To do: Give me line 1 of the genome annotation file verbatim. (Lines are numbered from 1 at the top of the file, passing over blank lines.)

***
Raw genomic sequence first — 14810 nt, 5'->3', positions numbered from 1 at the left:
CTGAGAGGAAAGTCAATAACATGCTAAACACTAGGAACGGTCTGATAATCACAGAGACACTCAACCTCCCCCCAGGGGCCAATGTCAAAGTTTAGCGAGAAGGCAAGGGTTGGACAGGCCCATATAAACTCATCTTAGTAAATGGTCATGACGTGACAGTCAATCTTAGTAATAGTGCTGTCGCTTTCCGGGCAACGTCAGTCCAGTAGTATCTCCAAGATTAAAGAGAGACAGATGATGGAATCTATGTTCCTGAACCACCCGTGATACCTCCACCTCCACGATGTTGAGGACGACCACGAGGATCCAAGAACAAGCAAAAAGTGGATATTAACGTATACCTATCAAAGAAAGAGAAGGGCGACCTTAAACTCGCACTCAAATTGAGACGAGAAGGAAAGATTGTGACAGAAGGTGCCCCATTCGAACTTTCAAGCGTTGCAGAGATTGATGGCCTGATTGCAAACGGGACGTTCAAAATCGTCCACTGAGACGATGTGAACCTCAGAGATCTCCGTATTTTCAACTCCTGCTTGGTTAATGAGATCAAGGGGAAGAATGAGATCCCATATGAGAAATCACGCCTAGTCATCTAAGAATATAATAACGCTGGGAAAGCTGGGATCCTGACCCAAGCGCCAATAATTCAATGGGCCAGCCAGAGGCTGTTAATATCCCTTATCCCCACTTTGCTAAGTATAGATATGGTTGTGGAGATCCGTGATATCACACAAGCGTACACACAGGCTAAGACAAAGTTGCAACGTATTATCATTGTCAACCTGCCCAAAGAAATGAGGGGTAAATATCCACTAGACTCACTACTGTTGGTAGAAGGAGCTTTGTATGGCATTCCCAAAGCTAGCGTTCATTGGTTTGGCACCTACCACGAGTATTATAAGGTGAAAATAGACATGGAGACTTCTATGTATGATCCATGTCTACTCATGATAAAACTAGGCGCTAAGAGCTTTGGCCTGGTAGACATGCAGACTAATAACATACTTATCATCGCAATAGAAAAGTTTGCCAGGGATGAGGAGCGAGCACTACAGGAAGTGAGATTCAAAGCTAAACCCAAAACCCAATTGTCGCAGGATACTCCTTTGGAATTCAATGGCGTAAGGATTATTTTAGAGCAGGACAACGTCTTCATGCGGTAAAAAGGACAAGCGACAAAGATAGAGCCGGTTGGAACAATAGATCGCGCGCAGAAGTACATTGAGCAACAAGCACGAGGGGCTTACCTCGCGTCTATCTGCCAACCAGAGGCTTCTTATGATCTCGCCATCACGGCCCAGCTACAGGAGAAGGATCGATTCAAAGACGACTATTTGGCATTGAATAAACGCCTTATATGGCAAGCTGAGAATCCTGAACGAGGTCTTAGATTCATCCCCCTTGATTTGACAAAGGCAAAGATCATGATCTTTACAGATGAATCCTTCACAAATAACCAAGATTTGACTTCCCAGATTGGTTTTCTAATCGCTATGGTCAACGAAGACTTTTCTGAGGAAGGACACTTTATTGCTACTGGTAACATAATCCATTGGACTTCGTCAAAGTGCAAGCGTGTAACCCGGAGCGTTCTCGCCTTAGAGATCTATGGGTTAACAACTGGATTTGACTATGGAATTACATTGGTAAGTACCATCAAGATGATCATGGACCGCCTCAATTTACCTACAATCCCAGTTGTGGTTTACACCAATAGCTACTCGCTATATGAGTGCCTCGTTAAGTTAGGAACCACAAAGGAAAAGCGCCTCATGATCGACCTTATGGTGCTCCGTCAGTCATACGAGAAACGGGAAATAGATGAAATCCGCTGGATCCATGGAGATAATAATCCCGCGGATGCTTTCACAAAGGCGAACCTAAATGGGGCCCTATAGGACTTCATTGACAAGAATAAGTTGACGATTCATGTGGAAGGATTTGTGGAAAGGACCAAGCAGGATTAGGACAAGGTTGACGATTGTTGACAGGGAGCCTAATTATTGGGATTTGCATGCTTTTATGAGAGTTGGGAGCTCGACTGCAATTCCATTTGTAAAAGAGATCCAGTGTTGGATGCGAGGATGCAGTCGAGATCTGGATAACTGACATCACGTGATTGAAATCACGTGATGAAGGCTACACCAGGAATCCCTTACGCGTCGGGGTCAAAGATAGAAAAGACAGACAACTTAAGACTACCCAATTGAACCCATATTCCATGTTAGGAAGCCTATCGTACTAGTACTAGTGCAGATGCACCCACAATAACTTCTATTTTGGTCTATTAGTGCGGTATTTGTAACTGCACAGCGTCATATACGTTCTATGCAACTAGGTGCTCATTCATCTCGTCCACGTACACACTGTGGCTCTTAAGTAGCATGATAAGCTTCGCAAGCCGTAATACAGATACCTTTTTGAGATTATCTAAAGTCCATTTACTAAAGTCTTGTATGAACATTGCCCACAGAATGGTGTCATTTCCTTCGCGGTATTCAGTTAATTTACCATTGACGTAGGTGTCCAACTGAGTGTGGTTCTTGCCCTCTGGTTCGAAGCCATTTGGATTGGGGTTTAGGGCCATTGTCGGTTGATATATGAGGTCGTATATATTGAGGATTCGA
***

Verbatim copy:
Raw genomic sequence first — 14810 nt, 5'->3', positions numbered from 1 at the left: